Preserve it. You can preserve your pumpkin to make it last longer by spraying or soaking it in bleach or cold water. After you soak it, make sure to dry it completely to avoid mold. As an added preservative, apply petroleum jelly to the cuts. This jelly acts as a barrier to lock in moisture and slow down the dehydration process.

Other Pumpkin DIY Ideas
You don’t have to carve a pumpkin to decorate it. There are also many beautiful but spooky alternatives to carving a pumpkin for your Halloween decor. You can paint them, decoupage them, or cover them in fabric or tulle. You can embellish them with flowers, gems or gauze. You can even repurpose them and turn them into fall-inspired serving bowls, drink coolers or flower vases. Here are two easy alternatives:

Decoupage
To decoupage fabric onto a pumpkin, cut strips of fabric one or two inches wide. To determine the length needed, measure from the stem to the bottom center of the pumpkin. Apply decoupage medium directly onto the pumpkin with a paintbrush. Place one fabric strip, and apply another generous layer of decoupage medium on top of the strip. Continue applying strips until your pumpkin is covered. Allow it to dry completely.

Cooler
To make a drink cooler, choose a large, wide pumpkin. Follow the tips and tricks above for cutting the lid, removing the seeds and pulp, and scraping the wall. Do not carve it. Place a glass bowl inside the pumpkin. Fill the bowl with ice and place a bottled beverage inside. Consider embellishing the pumpkin by painting it or attaching paper bats to the outside. This pumpkin drink cooler is perfect for Halloween parties and get-togethers.

Bouquet
Using a medium to large-sized pumpkin, complete the carving steps above to hollow out the pumpkin. Then, turn the hollowed-out pumpkin into a vase by taking a pre-arranged grocery store bouquet, holding the stems right below the flowers, and trimming all of the stems at once to a length that fits the pumpkin. Place the shortened bouquet into your pumpkin and voilà — a perfectly festive flower arrangement.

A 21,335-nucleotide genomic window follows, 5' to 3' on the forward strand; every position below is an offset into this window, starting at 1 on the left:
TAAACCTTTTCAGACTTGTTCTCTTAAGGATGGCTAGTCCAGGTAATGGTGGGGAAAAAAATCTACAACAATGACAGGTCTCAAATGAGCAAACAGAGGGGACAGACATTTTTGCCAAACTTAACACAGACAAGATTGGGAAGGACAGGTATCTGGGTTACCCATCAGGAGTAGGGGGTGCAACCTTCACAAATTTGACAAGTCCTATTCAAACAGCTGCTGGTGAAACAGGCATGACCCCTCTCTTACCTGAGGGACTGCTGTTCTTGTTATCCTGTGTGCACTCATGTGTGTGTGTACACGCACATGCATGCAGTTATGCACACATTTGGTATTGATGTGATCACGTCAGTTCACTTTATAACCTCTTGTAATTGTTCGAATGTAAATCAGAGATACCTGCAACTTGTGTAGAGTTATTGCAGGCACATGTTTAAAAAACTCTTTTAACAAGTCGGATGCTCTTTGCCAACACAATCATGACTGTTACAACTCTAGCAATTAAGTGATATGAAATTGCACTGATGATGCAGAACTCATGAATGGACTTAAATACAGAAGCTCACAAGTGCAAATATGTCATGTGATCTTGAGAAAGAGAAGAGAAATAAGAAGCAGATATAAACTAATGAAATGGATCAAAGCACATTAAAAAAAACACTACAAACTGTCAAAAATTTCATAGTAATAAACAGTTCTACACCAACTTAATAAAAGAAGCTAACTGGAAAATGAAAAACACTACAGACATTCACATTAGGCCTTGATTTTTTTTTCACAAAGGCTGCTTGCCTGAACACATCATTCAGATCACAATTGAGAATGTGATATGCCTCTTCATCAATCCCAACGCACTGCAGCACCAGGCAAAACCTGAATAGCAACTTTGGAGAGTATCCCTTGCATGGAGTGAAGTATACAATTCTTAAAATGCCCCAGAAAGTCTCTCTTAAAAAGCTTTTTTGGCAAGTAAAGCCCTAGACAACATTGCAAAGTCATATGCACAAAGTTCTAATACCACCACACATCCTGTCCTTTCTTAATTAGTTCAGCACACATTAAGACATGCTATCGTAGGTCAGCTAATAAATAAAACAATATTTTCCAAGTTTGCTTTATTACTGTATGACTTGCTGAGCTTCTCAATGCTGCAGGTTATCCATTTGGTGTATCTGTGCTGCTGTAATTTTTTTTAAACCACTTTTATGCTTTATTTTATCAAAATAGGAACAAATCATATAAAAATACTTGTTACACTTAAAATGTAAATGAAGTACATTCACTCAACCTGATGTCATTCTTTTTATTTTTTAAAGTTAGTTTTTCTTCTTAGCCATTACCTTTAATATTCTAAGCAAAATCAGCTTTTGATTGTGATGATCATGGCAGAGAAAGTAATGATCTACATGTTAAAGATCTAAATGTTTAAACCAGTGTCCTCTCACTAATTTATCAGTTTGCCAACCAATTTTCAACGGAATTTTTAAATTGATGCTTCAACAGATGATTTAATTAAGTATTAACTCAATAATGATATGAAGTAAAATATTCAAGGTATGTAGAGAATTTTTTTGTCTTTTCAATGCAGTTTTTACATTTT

The pumpkin is officially an icon of autumn. From Halloween through Thanksgiving we can’t get enough of them. So now that you know why we carve pumpkins and how to carve one, it’s time to make it a family tradition. Carve them, line them up and light those Jack O’Lanterns!

Clever Hacks

Use dry erase markers to trace designs. Use dry erase markers to draw designs directly onto your pumpkins before carving. Unlike permanent markers or even pencils, the markings will completely wipe off clean with a wet paper towel once you’re done.

Place silica gel packs at the bottom. Those little silica gel packs that you find in shoeboxes can serve a great purpose. Put them in the bottom of Jack-o’-Lanterns to extend their life. The packets not only trap moisture, but they also prevent mold.

Sprinkle on some cinnamon. After you’ve finished carving, sprinkle a little cinnamon on the bottom of the lid or base of the pumpkin. Because of this, when you light your Jack O’Lantern, it will smell just like pumpkin pie!

Dinah Wolfe is a DIY expert and runs a successful home décor, crafting and DIY blog.

About Dinah Wolfe

Baltimore's Child Staff